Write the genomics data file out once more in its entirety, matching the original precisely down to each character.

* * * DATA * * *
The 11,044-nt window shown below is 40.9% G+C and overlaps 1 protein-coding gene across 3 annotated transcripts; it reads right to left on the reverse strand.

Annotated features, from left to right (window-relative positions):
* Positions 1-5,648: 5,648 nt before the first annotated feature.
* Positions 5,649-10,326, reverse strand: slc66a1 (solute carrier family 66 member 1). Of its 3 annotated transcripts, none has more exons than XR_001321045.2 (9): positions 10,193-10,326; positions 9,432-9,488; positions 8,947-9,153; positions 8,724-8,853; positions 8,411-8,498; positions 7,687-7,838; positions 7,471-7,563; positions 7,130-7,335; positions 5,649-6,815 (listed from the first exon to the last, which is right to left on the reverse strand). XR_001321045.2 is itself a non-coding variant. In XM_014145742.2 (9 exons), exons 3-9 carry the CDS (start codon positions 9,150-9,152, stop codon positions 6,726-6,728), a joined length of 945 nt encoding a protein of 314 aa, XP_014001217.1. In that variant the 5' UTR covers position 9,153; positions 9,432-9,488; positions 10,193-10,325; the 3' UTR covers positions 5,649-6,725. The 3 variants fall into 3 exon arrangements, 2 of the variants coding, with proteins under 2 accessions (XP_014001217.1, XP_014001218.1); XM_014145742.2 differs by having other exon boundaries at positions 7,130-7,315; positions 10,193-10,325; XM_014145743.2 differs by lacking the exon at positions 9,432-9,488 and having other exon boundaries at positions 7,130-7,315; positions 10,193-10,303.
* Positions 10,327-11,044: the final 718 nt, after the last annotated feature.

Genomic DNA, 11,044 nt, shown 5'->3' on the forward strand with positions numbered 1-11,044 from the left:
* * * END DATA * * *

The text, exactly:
The 11,044-nt window shown below is 40.9% G+C and overlaps 1 protein-coding gene across 3 annotated transcripts; it reads right to left on the reverse strand.

Annotated features, from left to right (window-relative positions):
* Positions 1-5,648: 5,648 nt before the first annotated feature.
* Positions 5,649-10,326, reverse strand: slc66a1 (solute carrier family 66 member 1). Of its 3 annotated transcripts, none has more exons than XR_001321045.2 (9): positions 10,193-10,326; positions 9,432-9,488; positions 8,947-9,153; positions 8,724-8,853; positions 8,411-8,498; positions 7,687-7,838; positions 7,471-7,563; positions 7,130-7,335; positions 5,649-6,815 (listed from the first exon to the last, which is right to left on the reverse strand). XR_001321045.2 is itself a non-coding variant. In XM_014145742.2 (9 exons), exons 3-9 carry the CDS (start codon positions 9,150-9,152, stop codon positions 6,726-6,728), a joined length of 945 nt encoding a protein of 314 aa, XP_014001217.1. In that variant the 5' UTR covers position 9,153; positions 9,432-9,488; positions 10,193-10,325; the 3' UTR covers positions 5,649-6,725. The 3 variants fall into 3 exon arrangements, 2 of the variants coding, with proteins under 2 accessions (XP_014001217.1, XP_014001218.1); XM_014145742.2 differs by having other exon boundaries at positions 7,130-7,315; positions 10,193-10,325; XM_014145743.2 differs by lacking the exon at positions 9,432-9,488 and having other exon boundaries at positions 7,130-7,315; positions 10,193-10,303.
* Positions 10,327-11,044: the final 718 nt, after the last annotated feature.

Genomic DNA, 11,044 nt, shown 5'->3' on the forward strand with positions numbered 1-11,044 from the left: